The brief for this addition and alteration to an existing detached house called for a total transformation of both the external facade design and internal spaces from a dated style popular in the 70’s to a modern contemporary style. The main design element of the existing house – the pointed gable roof so popular in the past few decades – was retained and converted from the old clay tile system to a superior metal roofing system. By submitting under the old guidelines as opposed to the new envelope control, the gable attic ceiling height of 5m could be retained.
The existing concrete staircase was demolished and a cantilevered steel feature stairs built in its place to connect all stories with views of the landscape garden, as well as the living spaces. The staircase was purposefully designed with open risers and steel cables to create a ‘floating’ effect as light filters down it.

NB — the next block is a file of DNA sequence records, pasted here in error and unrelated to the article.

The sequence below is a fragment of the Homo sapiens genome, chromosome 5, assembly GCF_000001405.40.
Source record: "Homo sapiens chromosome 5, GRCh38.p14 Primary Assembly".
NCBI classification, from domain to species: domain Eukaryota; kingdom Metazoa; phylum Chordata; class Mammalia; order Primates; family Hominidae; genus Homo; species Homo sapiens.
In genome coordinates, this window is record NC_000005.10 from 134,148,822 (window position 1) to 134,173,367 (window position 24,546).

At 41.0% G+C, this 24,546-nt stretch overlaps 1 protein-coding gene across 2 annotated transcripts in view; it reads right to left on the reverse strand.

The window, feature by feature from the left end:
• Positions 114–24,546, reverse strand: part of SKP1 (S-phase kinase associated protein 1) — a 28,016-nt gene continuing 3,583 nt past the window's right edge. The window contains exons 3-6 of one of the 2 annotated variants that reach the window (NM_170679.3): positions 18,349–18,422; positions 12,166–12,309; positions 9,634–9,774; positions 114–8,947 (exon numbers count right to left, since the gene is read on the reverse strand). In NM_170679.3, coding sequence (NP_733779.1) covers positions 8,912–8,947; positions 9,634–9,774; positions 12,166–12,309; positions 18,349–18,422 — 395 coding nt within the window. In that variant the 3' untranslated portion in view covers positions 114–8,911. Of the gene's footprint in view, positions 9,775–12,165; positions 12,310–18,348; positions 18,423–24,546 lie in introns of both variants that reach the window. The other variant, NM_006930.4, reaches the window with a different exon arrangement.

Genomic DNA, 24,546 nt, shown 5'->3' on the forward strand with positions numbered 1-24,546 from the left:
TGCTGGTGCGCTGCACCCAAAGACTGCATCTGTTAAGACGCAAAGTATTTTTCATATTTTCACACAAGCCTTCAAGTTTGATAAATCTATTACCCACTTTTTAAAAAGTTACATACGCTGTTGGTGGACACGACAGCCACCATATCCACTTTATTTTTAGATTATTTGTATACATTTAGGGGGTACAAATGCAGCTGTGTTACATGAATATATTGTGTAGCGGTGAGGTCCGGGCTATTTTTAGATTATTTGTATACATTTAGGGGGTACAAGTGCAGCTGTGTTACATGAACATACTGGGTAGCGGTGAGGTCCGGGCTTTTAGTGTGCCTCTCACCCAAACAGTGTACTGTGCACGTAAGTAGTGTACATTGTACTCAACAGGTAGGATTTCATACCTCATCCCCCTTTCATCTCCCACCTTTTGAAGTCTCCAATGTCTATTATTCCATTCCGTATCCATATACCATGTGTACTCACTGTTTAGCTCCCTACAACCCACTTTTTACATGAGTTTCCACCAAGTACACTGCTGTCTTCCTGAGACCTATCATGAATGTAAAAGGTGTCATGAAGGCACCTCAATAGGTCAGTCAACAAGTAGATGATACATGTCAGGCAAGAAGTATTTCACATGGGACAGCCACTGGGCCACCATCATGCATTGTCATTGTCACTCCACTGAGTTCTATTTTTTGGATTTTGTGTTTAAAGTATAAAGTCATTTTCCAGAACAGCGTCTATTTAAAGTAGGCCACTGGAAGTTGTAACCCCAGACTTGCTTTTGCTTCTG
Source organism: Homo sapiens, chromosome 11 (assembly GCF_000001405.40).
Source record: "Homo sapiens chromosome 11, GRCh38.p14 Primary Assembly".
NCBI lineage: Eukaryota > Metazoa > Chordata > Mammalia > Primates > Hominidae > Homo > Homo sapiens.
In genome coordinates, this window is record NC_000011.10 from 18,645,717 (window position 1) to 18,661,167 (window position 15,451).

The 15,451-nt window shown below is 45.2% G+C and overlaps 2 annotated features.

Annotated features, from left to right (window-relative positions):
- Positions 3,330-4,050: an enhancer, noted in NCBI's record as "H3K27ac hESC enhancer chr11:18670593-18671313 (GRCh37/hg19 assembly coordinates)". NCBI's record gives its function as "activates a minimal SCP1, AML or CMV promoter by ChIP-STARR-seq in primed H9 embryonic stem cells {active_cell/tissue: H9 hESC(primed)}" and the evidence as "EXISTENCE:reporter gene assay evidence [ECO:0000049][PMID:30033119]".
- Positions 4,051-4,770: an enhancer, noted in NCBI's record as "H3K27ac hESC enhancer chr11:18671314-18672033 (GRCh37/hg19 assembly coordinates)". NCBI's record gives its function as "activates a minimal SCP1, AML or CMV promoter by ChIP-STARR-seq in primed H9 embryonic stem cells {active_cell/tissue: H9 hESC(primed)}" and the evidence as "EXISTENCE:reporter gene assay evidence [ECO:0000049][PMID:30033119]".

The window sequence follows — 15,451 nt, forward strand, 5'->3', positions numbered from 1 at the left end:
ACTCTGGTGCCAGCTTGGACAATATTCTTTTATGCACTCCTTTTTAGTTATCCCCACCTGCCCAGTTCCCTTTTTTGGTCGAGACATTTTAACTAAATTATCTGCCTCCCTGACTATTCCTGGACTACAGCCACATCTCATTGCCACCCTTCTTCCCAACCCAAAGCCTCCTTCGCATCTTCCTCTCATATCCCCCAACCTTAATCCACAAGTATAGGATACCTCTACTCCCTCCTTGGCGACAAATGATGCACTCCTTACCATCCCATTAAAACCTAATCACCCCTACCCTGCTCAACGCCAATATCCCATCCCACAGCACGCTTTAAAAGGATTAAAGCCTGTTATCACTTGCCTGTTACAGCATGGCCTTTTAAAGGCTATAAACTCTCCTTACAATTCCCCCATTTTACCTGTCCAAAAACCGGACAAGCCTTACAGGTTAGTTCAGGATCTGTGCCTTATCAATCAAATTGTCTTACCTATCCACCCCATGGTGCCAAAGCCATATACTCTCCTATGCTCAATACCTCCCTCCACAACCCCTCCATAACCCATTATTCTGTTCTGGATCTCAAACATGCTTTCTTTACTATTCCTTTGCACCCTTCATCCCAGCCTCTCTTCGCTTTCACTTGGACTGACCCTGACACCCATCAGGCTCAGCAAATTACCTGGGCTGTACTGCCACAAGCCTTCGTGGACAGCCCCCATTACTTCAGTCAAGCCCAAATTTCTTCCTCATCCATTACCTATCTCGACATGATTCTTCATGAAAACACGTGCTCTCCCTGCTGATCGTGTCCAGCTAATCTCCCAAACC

At the same time, new supporting steel structure and the slimmer metal roof allows for higher headroom in the attic storey. The main feature of the house is the creation of an outdoor garden on the second floor positioned next to the new staircase, which helps to introduce depth on the front facade, as well as draw in light and landscape views into the living spaces on all floors. A 7m high solid teak timber screen acts as a filter to introduce privacy from external views, yet allowing glimpses of the landscaping through it, and natural light to penetrate the house.
The material palette consists of natural grey granite and dark-stained teak cladding for the exterior, contrasted with white-washed oak strip flooring, white Carrara marble and black painted steel on the interior.